- زمان مطالعه 7 دقیقه
- سطح سخت
دانلود اپلیکیشن «زیبوک»
این فصل را میتوانید به بهترین شکل و با امکانات عالی در اپلیکیشن «زیبوک» بخوانید
متن انگلیسی فصل
“You can’t go easy on children,” the man with the hook-hands said. “They must be taught to obey their elders.”
The tall, bald man peered at the youngsters. “Are these,” he said to Count Olaf, “those wealthy children you were telling me about?”
“Yes,” Count Olaf said. “They are so awful I can scarcely stand to touch them.” With that, he lowered Sunny, who was still wailing, to the floor. Violet and Klaus breathed a sigh of relief that he had not dropped her from that great height.
“I don’t blame you,” said someone in the doorway.
Count Olaf rubbed his hands together as if he had been holding something revolting instead of an infant. “Well, enough talk,” he said. “I suppose we will eat their dinner, even though it is all wrong. Everyone, follow me to the dining room and I will pour us some wine. Perhaps by the time these brats serve us, we will be too drunk to care if it is roast beef or not.”
“Hurrah!” cried several members of the troupe, and they marched through the kitchen, following Count Olaf into the dining room. Nobody paid a bit of attention to the children, except for the bald man, who stopped and stared Violet in the eye.
“You’re a pretty one,” he said, taking her face in his rough hands. “If I were you I would try not to anger Count Olaf, or he might wreck that pretty little face of yours.” Violet shuddered, and the bald man gave a high-pitched giggle and left the room.
The Baudelaire children, alone in the kitchen, found themselves breathing heavily, as if they had just run a long distance. Sunny continued to wail, and Klaus found that his eyes were wet with tears as well. Only Violet didn’t cry, but merely trembled with fear and revulsion, a word which here means “an unpleasant mixture of horror and disgust.” For several moments none of them could speak.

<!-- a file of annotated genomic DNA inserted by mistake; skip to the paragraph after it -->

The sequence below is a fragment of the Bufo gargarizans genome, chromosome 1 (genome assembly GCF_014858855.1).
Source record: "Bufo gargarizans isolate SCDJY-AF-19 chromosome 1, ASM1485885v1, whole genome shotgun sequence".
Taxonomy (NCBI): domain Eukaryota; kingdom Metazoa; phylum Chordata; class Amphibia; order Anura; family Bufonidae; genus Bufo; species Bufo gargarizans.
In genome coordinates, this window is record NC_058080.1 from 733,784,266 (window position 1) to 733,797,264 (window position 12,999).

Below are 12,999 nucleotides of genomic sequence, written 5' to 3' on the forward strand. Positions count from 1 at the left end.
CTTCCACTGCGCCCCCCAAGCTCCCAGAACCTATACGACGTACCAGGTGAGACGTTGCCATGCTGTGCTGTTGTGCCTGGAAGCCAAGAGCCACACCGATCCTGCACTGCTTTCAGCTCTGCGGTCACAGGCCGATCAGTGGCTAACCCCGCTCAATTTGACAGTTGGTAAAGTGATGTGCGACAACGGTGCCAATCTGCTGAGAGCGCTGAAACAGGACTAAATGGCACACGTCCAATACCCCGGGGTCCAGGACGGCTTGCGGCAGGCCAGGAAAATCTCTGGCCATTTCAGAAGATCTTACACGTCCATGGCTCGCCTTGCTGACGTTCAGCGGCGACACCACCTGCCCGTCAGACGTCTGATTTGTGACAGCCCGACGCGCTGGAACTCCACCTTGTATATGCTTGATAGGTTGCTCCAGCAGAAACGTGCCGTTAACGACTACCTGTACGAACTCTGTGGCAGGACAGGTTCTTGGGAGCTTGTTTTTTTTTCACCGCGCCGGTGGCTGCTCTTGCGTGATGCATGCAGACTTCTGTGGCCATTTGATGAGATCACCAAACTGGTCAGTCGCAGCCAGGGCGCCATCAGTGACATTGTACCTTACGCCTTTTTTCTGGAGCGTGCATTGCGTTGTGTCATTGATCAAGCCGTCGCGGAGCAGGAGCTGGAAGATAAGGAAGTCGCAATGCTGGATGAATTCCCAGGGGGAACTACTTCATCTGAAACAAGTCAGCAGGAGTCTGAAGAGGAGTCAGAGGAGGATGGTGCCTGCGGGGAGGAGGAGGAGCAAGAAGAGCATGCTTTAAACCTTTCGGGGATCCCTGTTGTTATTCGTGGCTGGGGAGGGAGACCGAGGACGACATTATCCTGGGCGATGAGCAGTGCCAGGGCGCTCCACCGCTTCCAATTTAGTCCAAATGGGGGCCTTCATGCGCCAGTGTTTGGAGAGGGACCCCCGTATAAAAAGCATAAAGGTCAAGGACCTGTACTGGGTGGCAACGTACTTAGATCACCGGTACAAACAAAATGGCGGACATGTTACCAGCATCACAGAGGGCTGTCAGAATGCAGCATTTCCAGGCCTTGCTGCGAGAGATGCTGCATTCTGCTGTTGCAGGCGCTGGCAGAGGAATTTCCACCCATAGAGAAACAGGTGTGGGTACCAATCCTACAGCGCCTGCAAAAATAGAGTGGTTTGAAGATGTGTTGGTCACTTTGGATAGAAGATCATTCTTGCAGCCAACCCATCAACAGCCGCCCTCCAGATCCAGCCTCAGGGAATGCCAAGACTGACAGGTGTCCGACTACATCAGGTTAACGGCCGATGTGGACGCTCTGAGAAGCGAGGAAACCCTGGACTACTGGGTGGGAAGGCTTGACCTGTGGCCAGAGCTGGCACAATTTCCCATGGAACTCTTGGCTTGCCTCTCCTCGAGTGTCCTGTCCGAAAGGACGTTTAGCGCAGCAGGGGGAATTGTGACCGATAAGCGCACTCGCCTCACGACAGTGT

“This is terrible, terrible,” Klaus said finally. “Violet, what can we do?”
“I don’t know,” she said. “I’m afraid.”
“Me too,” Klaus said.
“Hux!” Sunny said, as she stopped crying.
“Let’s have some dinner!” someone shouted from the dining room, and the theater troupe began pounding on the table in strict rhythm, which is an exceedingly rude thing to do.
“We’d better serve the puttanesca,” Klaus said, “or who knows what Count Olaf will do to us.”
Violet thought of what the bald man had said, about wrecking her face, and nodded. The two of them looked at the pot of bubbling sauce, which had seemed so cozy while they were making it and now looked like a vat of blood. Then, leaving Sunny behind in the kitchen, they walked into the dining room, Klaus carrying a bowl of the interestingly shaped noodles and Violet carrying the pot of puttanesca sauce and a large ladle with which to serve it. The theater troupe was talking and cackling, drinking again and again from their wine cups and paying no attention to the Baudelaire orphans as they circled the table serving everyone dinner. Violet’s right hand ached from holding the heavy ladle. She thought of switching to her left hand, but because she was right-handed she was afraid she might spill the sauce with her left hand, which could enrage Count Olaf again. She stared miserably at Olaf’s plate of food and found herself wishing she had bought poison at the market and put it in the puttanesca sauce. Finally, they were through serving, and Klaus and Violet slipped back into the kitchen. They listened to the wild, rough laughter of Count Olaf and his theater troupe, and they picked at their own portions of food, too miserable to eat. Before long, Olaf’s friends were pounding on the table in strict rhythm again, and the orphans went out to the dining room to clear the table, and then again to serve the chocolate pudding. By now it was obvious that Count Olaf and his associates had drunk a great deal of wine, and they slouched at the table and spoke much less. Finally, they roused themselves, and trooped back through the kitchen, scarcely glancing at the children on their way out of the house. Count Olaf looked around the room, which was filled with dirty dishes.